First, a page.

To take a whole school with you when it comes to rethinking and doing new things – a clear understanding of the “why” helps everyone. Real, empathic understanding, however, seldom comes from reading studies, facts and figures. It arises when we ask ourselves, curious and with real interest: How does learning feel right now? Do you feel heard and seen? Do you know about your strenghs? Do you enjoy learning with others?

Andreas Reeg

how is school experienced?

get everyone
on board



We want to help with curious questions – because we know that it is not that easy. It takes courage to ask the most important questions, and to have an initial idea of what to do with the answers afterwards.

So we prepared something in advance: together with Edkimo and a few bright minds – we turned the really important questions into thematically sorted templates ready to go (but flexible for you to personalize) to understand how students, colleagues and parents are currently experiencing school, learning and teaching.

Without conscious observation, we would have gone into "processing" more quickly. It was liberating to understand the mood and attitudes, it felt like we got rid of the "black box" or "blind action".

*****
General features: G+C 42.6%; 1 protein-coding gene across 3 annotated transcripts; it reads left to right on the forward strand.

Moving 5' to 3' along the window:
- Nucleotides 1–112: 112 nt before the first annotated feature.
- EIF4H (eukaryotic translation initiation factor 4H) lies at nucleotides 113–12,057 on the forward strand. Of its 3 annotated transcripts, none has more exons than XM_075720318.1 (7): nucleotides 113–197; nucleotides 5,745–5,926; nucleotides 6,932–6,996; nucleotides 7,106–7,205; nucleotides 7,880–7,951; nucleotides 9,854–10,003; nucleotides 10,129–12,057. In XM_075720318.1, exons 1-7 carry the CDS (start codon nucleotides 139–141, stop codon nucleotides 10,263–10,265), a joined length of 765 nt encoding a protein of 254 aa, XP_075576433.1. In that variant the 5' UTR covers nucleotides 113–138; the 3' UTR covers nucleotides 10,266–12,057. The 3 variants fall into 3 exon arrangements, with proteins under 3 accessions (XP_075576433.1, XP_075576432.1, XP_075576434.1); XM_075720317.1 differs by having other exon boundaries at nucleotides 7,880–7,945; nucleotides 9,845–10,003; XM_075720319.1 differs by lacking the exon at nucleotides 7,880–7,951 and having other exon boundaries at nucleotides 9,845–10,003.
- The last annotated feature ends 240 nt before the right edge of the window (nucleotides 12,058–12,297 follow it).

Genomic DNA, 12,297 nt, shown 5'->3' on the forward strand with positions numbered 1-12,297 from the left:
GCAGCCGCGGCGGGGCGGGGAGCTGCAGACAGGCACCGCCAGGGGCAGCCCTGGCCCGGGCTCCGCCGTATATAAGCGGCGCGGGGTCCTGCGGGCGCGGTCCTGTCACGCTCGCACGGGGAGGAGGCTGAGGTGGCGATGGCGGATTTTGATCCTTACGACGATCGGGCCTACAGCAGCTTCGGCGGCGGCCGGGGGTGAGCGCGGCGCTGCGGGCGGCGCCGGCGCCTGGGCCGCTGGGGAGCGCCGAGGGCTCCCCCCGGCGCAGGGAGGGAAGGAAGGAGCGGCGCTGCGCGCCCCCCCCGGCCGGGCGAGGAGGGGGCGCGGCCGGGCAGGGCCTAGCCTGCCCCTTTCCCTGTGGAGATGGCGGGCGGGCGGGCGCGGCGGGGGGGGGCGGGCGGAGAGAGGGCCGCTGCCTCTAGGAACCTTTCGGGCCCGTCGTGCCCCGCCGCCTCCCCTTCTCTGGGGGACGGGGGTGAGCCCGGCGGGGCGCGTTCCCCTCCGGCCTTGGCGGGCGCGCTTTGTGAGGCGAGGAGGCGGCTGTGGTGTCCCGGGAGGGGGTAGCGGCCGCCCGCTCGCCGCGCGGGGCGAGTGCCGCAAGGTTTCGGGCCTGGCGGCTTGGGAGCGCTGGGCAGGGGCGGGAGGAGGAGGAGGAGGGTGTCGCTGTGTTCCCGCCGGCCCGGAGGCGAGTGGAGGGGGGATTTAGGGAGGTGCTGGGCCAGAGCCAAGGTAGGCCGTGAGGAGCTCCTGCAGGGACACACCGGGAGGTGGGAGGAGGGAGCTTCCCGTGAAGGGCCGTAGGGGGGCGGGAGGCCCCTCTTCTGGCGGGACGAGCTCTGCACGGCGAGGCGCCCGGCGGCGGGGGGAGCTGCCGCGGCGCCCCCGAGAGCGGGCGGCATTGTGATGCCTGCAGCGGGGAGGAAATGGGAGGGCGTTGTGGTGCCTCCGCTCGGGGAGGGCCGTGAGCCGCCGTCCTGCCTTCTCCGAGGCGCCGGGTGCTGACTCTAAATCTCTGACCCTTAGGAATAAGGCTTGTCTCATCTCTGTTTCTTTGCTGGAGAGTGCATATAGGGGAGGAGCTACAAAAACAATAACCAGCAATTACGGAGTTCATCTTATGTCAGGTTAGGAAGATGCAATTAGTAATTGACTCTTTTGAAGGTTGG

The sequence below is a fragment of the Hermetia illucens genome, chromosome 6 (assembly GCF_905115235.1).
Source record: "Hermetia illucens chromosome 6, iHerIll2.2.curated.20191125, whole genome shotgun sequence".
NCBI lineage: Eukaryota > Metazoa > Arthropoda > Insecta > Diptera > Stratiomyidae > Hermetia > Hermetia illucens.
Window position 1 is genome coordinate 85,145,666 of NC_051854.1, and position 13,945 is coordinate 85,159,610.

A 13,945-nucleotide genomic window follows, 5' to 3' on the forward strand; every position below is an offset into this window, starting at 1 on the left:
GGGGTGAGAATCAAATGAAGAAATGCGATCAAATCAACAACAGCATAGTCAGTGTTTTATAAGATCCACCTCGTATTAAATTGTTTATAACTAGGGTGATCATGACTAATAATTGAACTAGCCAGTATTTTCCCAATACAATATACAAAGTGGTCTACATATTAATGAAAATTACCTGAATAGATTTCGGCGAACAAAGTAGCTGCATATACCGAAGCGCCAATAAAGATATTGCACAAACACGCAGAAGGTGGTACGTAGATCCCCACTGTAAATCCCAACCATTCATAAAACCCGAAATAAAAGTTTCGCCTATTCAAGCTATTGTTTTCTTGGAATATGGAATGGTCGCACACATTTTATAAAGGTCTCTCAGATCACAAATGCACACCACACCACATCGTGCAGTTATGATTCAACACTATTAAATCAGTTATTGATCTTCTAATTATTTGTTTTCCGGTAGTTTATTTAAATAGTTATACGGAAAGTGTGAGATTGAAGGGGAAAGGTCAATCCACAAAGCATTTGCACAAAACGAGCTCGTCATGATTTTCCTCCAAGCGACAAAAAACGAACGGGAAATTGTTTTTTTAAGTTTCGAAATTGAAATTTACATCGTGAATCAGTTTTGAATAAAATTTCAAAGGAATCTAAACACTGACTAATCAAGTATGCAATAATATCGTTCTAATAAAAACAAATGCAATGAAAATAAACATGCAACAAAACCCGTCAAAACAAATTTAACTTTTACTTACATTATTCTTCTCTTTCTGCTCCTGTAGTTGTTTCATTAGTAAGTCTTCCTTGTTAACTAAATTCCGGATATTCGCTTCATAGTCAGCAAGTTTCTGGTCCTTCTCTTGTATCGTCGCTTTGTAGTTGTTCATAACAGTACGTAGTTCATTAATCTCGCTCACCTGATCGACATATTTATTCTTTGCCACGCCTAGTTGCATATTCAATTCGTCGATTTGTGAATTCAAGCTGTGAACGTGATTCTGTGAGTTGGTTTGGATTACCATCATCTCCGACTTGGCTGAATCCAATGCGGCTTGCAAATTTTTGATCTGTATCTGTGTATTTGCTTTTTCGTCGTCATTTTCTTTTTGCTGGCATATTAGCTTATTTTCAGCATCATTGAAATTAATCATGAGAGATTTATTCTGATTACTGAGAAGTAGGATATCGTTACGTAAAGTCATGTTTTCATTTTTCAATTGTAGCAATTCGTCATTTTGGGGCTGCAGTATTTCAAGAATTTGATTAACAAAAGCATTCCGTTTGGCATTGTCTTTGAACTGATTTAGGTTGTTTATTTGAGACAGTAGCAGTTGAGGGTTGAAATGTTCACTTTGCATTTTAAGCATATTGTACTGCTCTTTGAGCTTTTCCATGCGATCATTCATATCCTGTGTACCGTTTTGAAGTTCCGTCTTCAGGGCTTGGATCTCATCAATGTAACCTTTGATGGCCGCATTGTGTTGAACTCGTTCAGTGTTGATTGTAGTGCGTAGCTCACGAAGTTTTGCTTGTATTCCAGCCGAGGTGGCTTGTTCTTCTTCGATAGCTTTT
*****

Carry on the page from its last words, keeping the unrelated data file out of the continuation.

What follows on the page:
A Student Council wants to find out how to promote real-world learning opportunities

The Student Council – representing seven schools of a district – quite naturally started with their personal impressions when they initiated a project to promote more real-world-learning-opportunities at their schools. But instead of pushing their own ideas they wanted to represent what A LOT of students felt. 

Using the Resonance-Tool and most importantly the underlying culture of asking open-ended for perceptions, how everybody experiences learning right now (instead of ratings and assessments) – made the team really understand what could help to make learning and teaching a great real-world-learning-experience in their schools. 

Guided by the hub’s methods and steps the team started to resonate with the visualized answers and discussed their impressions. It became obvious that students mentioned totally different ingredients for a great real-world-learning experience. And that they had in common: with all their individuality they were totally divers. So the team formed their design challenge: “how can we – together with our schools – find time, room and space to let students learn as the individual personalities they are?